Matt Johnson Outdoors
Gimme a Break
Matt Johnson Outdoors
By: Tom "CrappieTom" Sawvell

Lots of chatter has been happening
lately about the fish being deep and
relating  to  things  we  call  breaks.
These   are  definitely   one  of  the
premier  pieces  of  structure  to  be
looking  at  this time  of year,  given
all the cold weather and cold fronts,
but just what breaks?

Breaks can best be described as where one type of bottom
ends and another begins. In some waters, like the lake I
typically fish, steep shorelines and the lack of flat land
surrounding the water create instances where the change
from shallow to deep water is but a few feet from shore. The
first primary drop in water depth might go from 4 feet to eight
in less than a yard of horizontal travel. These are very radical
breaks, but are absolute magnets for crappies. Underwater
rock ledges are breaks as are reefs and humps. The edges of
these structures are fish holders too. But that is just one lake.

Any change of water depth that happens quickly can be the
break you need to look for. A two foot drop can spell success
in many waters. Breaks may even come off as being quite
subtle too, so you have to be observant to see the changes in
some waters. A visible point of land jutting into the water will
likely present several break opportunities along it and are one
of the best kinds of breaks to locate, especially if the water
has depth and the shoreline is steep.

Someone will surely say here that they fish a bowl shaped
lake and there is no definite drop-off. How about weeds? The
outside edge of weeds, especially those that reach the
surface, creates a break in its own right. The more noticeable
or abrupt the weeds end, the better. It is still a matter of going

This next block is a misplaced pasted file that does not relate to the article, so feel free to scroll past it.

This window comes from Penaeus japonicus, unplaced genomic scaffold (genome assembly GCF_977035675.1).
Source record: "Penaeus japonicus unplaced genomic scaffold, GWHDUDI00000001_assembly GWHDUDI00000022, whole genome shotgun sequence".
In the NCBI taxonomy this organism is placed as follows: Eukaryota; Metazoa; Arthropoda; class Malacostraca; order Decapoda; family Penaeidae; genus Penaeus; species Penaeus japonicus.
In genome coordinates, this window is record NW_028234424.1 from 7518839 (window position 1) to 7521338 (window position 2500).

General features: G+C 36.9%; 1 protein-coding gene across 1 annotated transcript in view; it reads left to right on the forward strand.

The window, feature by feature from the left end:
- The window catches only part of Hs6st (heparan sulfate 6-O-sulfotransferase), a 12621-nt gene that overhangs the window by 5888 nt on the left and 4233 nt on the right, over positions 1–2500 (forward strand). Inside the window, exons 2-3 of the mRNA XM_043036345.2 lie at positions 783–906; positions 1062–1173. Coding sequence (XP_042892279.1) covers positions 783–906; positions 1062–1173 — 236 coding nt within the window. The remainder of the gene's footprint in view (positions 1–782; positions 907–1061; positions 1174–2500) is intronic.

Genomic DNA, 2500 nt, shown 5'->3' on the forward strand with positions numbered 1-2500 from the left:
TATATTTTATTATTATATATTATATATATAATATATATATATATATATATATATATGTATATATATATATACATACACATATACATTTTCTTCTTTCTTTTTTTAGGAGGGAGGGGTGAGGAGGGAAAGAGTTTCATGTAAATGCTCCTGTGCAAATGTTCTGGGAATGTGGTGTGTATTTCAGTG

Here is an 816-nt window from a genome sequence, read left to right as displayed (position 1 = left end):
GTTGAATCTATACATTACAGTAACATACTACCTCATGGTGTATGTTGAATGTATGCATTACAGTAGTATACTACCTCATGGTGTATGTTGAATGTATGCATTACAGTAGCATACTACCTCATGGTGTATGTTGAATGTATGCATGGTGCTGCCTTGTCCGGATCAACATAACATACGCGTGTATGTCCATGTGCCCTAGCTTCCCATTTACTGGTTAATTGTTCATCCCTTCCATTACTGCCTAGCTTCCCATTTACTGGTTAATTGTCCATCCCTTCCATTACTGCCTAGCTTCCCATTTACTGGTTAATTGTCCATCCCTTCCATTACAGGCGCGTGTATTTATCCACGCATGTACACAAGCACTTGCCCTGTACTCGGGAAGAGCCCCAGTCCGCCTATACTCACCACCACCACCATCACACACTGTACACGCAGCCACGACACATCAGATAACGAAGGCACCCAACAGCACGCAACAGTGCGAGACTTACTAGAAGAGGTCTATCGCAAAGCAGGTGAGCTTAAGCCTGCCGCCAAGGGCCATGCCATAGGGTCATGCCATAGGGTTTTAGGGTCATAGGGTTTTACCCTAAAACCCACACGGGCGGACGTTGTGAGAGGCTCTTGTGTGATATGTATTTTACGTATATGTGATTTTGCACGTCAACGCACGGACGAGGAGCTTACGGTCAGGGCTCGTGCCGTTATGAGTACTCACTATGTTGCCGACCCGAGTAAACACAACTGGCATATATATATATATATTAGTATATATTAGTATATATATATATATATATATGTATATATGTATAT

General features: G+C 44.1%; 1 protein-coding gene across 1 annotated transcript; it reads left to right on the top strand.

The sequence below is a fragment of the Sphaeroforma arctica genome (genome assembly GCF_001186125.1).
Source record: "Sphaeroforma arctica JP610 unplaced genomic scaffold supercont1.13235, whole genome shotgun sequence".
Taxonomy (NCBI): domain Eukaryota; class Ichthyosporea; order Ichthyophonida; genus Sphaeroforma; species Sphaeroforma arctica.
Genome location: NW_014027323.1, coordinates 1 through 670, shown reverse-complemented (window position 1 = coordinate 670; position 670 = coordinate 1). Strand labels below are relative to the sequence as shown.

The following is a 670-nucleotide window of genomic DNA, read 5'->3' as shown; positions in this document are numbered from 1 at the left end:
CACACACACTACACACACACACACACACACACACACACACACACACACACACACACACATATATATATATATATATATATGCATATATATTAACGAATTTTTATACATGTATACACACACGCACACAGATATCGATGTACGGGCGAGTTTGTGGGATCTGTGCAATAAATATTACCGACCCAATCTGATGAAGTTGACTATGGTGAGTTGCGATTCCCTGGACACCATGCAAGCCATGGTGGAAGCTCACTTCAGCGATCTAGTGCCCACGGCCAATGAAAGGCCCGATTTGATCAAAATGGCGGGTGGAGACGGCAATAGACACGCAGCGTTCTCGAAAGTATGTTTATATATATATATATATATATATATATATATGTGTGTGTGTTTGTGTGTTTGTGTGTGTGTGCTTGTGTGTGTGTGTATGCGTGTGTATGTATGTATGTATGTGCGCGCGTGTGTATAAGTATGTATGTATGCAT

from one type of venue to another.

Why are breaks so hot? They offer the access to deep water.
They offer an ideal ambush location for feeding. And since
both deep and shallow water are both close at hand (in most
instances)the crappies find security and accessibility without
travel. All of these issues are indeed a part of the crappie
puzzle. I look for breaks and shoreline changes while still over
fairly deep water. What I pay particular attention to is the LCR
and the marks. Find fish relating to water depths almost
identical to the shallower water at the top of a break and you
had better fish them. Crappies will show this way and these
will be actively feeding fish. The deeper the fish appear off the
edge, the less agreeable they will be. The deeper fish are still
catchable, but you will be working to get them.

Breaks are one of the best early season pieces of structure to
fish for many reasons. Cold fronts, cold or slow to warm water
temps, rising water will all put fish into a panic and they will
head straight for the deepest water withing the immediate
area. BUT, they still have to eat. And it will be the breaks that
hold those fish. Knowing what to look for and how to know
what you are looking at becomes a challenge for some.
Hopefully this will help to understand some of the terminology
and just where to find these important pieces of structure.

At this time of year and we have the fish in pre-spawn mode,
little changes in the weather or water can create big changes
as far as how we need to go about staying with the fish. When
all of these things come at once, I just say "gimme a break"!
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